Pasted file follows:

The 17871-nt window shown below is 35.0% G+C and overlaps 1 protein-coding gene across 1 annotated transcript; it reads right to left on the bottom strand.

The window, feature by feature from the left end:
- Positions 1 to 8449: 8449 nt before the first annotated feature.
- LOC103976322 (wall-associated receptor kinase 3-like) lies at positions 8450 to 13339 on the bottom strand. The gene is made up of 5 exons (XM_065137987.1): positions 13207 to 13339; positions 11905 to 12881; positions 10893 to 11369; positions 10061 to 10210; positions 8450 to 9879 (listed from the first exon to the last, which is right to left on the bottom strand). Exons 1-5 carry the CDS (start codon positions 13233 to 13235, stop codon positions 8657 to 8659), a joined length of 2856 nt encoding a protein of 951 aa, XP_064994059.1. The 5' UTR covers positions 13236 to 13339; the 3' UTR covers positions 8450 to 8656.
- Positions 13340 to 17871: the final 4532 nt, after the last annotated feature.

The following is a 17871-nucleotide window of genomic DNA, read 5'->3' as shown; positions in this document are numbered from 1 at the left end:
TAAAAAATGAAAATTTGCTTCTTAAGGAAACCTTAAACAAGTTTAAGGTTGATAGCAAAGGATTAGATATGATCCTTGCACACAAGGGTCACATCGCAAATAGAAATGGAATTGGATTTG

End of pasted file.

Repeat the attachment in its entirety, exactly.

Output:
The 17871-nt window shown below is 35.0% G+C and overlaps 1 protein-coding gene across 1 annotated transcript; it reads right to left on the bottom strand.

The window, feature by feature from the left end:
- Positions 1 to 8449: 8449 nt before the first annotated feature.
- LOC103976322 (wall-associated receptor kinase 3-like) lies at positions 8450 to 13339 on the bottom strand. The gene is made up of 5 exons (XM_065137987.1): positions 13207 to 13339; positions 11905 to 12881; positions 10893 to 11369; positions 10061 to 10210; positions 8450 to 9879 (listed from the first exon to the last, which is right to left on the bottom strand). Exons 1-5 carry the CDS (start codon positions 13233 to 13235, stop codon positions 8657 to 8659), a joined length of 2856 nt encoding a protein of 951 aa, XP_064994059.1. The 5' UTR covers positions 13236 to 13339; the 3' UTR covers positions 8450 to 8656.
- Positions 13340 to 17871: the final 4532 nt, after the last annotated feature.

The following is a 17871-nucleotide window of genomic DNA, read 5'->3' as shown; positions in this document are numbered from 1 at the left end:
TAAAAAATGAAAATTTGCTTCTTAAGGAAACCTTAAACAAGTTTAAGGTTGATAGCAAAGGATTAGATATGATCCTTGCACACAAGGGTCACATCGCAAATAGAAATGGAATTGGATTTG